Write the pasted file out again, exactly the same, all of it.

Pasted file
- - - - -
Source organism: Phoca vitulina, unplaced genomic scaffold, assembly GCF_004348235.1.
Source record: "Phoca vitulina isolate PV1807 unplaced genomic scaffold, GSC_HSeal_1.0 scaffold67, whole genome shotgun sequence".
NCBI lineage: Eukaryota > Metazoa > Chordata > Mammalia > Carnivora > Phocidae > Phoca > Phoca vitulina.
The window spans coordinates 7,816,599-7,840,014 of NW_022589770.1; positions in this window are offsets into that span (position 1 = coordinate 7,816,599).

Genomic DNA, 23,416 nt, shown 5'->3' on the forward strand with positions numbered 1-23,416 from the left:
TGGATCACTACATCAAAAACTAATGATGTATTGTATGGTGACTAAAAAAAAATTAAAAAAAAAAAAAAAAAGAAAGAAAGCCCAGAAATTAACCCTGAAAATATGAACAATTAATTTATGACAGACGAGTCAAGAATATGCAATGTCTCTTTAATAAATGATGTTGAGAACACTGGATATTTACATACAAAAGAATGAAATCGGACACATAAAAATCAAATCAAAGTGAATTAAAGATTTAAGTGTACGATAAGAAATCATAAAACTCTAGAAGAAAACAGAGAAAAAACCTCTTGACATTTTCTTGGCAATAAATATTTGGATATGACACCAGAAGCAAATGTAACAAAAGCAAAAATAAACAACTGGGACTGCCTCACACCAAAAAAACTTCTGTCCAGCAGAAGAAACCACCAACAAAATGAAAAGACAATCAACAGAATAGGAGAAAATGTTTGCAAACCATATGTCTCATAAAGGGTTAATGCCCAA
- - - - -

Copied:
Source organism: Phoca vitulina, unplaced genomic scaffold, assembly GCF_004348235.1.
Source record: "Phoca vitulina isolate PV1807 unplaced genomic scaffold, GSC_HSeal_1.0 scaffold67, whole genome shotgun sequence".
NCBI lineage: Eukaryota > Metazoa > Chordata > Mammalia > Carnivora > Phocidae > Phoca > Phoca vitulina.
The window spans coordinates 7,816,599-7,840,014 of NW_022589770.1; positions in this window are offsets into that span (position 1 = coordinate 7,816,599).

Genomic DNA, 23,416 nt, shown 5'->3' on the forward strand with positions numbered 1-23,416 from the left:
TGGATCACTACATCAAAAACTAATGATGTATTGTATGGTGACTAAAAAAAAATTAAAAAAAAAAAAAAAAAGAAAGAAAGCCCAGAAATTAACCCTGAAAATATGAACAATTAATTTATGACAGACGAGTCAAGAATATGCAATGTCTCTTTAATAAATGATGTTGAGAACACTGGATATTTACATACAAAAGAATGAAATCGGACACATAAAAATCAAATCAAAGTGAATTAAAGATTTAAGTGTACGATAAGAAATCATAAAACTCTAGAAGAAAACAGAGAAAAAACCTCTTGACATTTTCTTGGCAATAAATATTTGGATATGACACCAGAAGCAAATGTAACAAAAGCAAAAATAAACAACTGGGACTGCCTCACACCAAAAAAACTTCTGTCCAGCAGAAGAAACCACCAACAAAATGAAAAGACAATCAACAGAATAGGAGAAAATGTTTGCAAACCATATGTCTCATAAAGGGTTAATGCCCAA